The seminar was organized under the direction of Professors George Katrougalos (Greece), Víctor Bazán (Argentina) and Marcelo Figueiredo (Brazil).
Numerous speakers attended the event, as detailed below:
Argentina: Víctor Bazán and Mario Midón.
Brazil: Marcelo Figueiredo, Luis G. Arcaro Conci, Carlos Goncalves Junior,
Paulo João Pessoa and Konstantin Gerber.
Chile: Gonzalo Cavallo Aguilar.
Colombia: Julio Cesar Ortiz Gutiérrez.
Greece: George Katrougalos.
Panama: Salvador Sánchez.
Paraguay and Mexico: Jorge Silvero Salgueiro.

Peru: César Landa Arroyo.
The seminar was divided into four panels, each of which focused respectively the following topics:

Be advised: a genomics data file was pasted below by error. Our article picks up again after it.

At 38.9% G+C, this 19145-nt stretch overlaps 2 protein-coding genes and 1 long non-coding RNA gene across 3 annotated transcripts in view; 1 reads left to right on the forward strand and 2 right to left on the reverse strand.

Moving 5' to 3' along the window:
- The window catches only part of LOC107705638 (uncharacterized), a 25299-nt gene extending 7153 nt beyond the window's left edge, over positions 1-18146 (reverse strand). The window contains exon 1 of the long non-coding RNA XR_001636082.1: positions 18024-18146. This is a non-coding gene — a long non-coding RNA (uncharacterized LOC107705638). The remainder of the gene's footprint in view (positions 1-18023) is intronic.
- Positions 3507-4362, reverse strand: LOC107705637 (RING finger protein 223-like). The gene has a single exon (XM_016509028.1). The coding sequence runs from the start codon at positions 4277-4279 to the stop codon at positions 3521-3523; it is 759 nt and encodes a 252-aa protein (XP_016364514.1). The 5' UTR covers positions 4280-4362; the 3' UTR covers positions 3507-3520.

•            The Protection of Social Rights in Latin-America in Global Perspective: Constitutionalization, Justiciability and other Non-Judicial Mechanisms of Protection.
•            Similarities and differences between the judicial activism of courts in Latin-American Countries.
•            Dialogue between international public law and comparative law with national courts in Latin- America.
•            Material and procedural issues relating to Constitutional Remedies.
To the seminar participated more than 350 people, including lawyers, judges, professors, researchers and students.
The panels addressed issues such as the concept, historical and jurisprudential developments of the Economic and Social Rights (ESR) in Latin-America and in Europe.
2. A selection case –law is collected and prepared for the case law library.

B-2 Brazil

1.     Advocacy